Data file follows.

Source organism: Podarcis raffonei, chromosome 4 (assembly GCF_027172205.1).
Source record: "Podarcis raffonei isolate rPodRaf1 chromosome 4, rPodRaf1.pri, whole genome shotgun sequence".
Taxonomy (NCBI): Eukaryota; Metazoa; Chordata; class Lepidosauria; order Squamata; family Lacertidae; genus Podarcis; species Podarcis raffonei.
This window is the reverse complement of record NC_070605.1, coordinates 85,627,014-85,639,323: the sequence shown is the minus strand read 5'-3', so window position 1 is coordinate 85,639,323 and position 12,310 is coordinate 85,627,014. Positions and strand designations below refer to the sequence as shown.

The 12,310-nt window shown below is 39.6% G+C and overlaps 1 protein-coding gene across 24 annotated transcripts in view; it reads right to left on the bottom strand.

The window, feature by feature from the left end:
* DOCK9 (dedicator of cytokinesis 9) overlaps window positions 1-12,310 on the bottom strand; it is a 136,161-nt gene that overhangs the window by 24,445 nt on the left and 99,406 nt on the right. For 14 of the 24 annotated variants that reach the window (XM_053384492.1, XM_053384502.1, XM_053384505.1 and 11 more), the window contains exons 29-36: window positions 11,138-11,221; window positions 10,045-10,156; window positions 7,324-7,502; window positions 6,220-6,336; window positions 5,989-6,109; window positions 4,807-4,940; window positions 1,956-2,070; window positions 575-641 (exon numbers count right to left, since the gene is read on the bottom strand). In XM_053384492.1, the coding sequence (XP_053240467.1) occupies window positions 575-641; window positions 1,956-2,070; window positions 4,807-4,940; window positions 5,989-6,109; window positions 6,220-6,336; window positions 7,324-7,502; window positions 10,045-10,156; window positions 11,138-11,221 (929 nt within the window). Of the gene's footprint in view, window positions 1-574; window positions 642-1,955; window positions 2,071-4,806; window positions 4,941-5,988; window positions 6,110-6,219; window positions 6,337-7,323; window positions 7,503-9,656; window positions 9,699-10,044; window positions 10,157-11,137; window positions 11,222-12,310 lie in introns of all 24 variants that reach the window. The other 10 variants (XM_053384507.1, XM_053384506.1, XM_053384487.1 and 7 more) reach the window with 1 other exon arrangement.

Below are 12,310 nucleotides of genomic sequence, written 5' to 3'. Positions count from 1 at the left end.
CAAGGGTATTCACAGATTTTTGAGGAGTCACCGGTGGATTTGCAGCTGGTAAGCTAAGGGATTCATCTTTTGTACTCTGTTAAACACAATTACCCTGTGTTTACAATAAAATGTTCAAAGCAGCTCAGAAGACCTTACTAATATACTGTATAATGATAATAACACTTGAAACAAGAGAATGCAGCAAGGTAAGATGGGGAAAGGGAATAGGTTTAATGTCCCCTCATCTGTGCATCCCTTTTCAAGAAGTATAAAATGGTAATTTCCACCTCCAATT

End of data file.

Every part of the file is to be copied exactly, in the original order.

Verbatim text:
Source organism: Podarcis raffonei, chromosome 4 (assembly GCF_027172205.1).
Source record: "Podarcis raffonei isolate rPodRaf1 chromosome 4, rPodRaf1.pri, whole genome shotgun sequence".
Taxonomy (NCBI): Eukaryota; Metazoa; Chordata; class Lepidosauria; order Squamata; family Lacertidae; genus Podarcis; species Podarcis raffonei.
This window is the reverse complement of record NC_070605.1, coordinates 85,627,014-85,639,323: the sequence shown is the minus strand read 5'-3', so window position 1 is coordinate 85,639,323 and position 12,310 is coordinate 85,627,014. Positions and strand designations below refer to the sequence as shown.

The 12,310-nt window shown below is 39.6% G+C and overlaps 1 protein-coding gene across 24 annotated transcripts in view; it reads right to left on the bottom strand.

The window, feature by feature from the left end:
* DOCK9 (dedicator of cytokinesis 9) overlaps window positions 1-12,310 on the bottom strand; it is a 136,161-nt gene that overhangs the window by 24,445 nt on the left and 99,406 nt on the right. For 14 of the 24 annotated variants that reach the window (XM_053384492.1, XM_053384502.1, XM_053384505.1 and 11 more), the window contains exons 29-36: window positions 11,138-11,221; window positions 10,045-10,156; window positions 7,324-7,502; window positions 6,220-6,336; window positions 5,989-6,109; window positions 4,807-4,940; window positions 1,956-2,070; window positions 575-641 (exon numbers count right to left, since the gene is read on the bottom strand). In XM_053384492.1, the coding sequence (XP_053240467.1) occupies window positions 575-641; window positions 1,956-2,070; window positions 4,807-4,940; window positions 5,989-6,109; window positions 6,220-6,336; window positions 7,324-7,502; window positions 10,045-10,156; window positions 11,138-11,221 (929 nt within the window). Of the gene's footprint in view, window positions 1-574; window positions 642-1,955; window positions 2,071-4,806; window positions 4,941-5,988; window positions 6,110-6,219; window positions 6,337-7,323; window positions 7,503-9,656; window positions 9,699-10,044; window positions 10,157-11,137; window positions 11,222-12,310 lie in introns of all 24 variants that reach the window. The other 10 variants (XM_053384507.1, XM_053384506.1, XM_053384487.1 and 7 more) reach the window with 1 other exon arrangement.

Below are 12,310 nucleotides of genomic sequence, written 5' to 3'. Positions count from 1 at the left end.
CAAGGGTATTCACAGATTTTTGAGGAGTCACCGGTGGATTTGCAGCTGGTAAGCTAAGGGATTCATCTTTTGTACTCTGTTAAACACAATTACCCTGTGTTTACAATAAAATGTTCAAAGCAGCTCAGAAGACCTTACTAATATACTGTATAATGATAATAACACTTGAAACAAGAGAATGCAGCAAGGTAAGATGGGGAAAGGGAATAGGTTTAATGTCCCCTCATCTGTGCATCCCTTTTCAAGAAGTATAAAATGGTAATTTCCACCTCCAATT